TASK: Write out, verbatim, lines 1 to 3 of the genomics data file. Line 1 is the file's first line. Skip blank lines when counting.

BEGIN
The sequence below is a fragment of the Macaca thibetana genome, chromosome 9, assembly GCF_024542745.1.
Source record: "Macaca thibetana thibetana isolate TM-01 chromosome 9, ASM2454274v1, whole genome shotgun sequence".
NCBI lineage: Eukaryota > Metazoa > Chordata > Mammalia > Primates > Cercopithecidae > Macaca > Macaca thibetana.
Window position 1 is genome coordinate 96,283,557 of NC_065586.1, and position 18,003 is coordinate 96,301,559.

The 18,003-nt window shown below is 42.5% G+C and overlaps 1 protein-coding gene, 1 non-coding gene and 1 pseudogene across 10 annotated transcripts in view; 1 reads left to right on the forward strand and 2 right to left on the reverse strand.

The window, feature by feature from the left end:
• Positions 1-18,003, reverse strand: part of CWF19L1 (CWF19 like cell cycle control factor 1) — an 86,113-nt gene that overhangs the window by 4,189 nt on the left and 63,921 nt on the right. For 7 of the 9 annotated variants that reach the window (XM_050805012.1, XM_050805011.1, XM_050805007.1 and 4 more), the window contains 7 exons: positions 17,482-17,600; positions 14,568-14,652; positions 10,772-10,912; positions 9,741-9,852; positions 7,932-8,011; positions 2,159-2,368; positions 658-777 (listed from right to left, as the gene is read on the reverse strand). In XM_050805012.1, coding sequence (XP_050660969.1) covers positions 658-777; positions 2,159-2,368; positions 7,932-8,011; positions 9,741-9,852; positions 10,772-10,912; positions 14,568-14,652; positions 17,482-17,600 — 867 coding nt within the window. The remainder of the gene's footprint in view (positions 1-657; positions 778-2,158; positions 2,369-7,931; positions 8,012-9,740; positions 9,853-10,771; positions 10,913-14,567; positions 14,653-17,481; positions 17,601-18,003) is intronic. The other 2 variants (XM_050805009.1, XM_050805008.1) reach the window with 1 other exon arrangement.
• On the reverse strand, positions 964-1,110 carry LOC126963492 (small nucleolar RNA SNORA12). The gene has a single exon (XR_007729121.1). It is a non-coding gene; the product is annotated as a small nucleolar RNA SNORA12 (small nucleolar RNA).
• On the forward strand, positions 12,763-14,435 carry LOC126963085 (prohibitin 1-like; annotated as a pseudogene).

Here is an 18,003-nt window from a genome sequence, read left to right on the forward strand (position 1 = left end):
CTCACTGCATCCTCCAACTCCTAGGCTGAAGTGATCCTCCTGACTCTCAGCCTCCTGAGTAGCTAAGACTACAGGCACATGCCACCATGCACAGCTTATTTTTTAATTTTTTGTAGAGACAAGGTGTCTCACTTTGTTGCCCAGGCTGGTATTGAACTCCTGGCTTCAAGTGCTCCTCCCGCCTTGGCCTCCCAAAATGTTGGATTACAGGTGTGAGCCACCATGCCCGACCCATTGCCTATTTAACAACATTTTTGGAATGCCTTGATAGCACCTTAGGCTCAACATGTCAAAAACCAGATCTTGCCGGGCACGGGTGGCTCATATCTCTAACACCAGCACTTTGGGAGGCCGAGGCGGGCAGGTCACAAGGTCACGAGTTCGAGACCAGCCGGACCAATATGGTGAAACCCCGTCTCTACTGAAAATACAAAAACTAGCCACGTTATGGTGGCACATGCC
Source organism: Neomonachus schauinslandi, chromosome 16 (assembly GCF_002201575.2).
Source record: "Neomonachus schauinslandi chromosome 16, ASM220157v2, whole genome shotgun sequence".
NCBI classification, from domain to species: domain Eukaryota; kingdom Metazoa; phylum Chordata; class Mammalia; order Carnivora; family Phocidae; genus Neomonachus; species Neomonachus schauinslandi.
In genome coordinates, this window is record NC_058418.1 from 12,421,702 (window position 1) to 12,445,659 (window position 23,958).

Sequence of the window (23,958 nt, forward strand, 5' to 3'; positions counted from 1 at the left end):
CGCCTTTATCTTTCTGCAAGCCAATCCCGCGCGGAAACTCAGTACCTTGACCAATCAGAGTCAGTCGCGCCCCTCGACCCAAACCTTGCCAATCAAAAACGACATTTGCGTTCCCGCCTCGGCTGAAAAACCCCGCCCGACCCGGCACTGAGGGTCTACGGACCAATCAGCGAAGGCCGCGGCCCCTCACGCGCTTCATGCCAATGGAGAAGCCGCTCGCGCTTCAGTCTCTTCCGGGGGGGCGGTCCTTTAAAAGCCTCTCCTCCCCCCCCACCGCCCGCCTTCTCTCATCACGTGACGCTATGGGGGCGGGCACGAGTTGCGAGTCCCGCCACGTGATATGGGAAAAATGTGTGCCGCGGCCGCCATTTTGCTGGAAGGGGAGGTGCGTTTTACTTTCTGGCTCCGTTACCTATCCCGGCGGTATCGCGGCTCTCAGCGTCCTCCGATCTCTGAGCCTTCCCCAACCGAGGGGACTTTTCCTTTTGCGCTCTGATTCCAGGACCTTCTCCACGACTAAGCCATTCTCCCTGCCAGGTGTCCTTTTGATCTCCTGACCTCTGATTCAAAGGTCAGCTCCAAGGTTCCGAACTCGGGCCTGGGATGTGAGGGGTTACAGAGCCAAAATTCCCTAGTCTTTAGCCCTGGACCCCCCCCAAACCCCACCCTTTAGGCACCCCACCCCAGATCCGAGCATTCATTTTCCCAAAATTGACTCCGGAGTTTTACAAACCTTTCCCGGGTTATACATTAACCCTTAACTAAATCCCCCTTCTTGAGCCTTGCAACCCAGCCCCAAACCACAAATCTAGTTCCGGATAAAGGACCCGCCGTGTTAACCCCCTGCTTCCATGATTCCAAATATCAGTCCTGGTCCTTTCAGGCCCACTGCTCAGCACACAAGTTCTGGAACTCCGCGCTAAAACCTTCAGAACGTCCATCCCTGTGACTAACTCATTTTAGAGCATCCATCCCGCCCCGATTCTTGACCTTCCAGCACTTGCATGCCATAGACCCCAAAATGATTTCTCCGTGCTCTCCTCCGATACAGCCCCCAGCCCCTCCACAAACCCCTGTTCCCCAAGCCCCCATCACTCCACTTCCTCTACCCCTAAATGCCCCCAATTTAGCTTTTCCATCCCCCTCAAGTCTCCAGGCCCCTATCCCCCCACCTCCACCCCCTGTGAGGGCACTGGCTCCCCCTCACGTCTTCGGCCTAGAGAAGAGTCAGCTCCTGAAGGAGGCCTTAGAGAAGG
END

The sequence below is a fragment of the Macaca thibetana genome, chromosome 9, assembly GCF_024542745.1.
Source record: "Macaca thibetana thibetana isolate TM-01 chromosome 9, ASM2454274v1, whole genome shotgun sequence".
NCBI lineage: Eukaryota > Metazoa > Chordata > Mammalia > Primates > Cercopithecidae > Macaca > Macaca thibetana.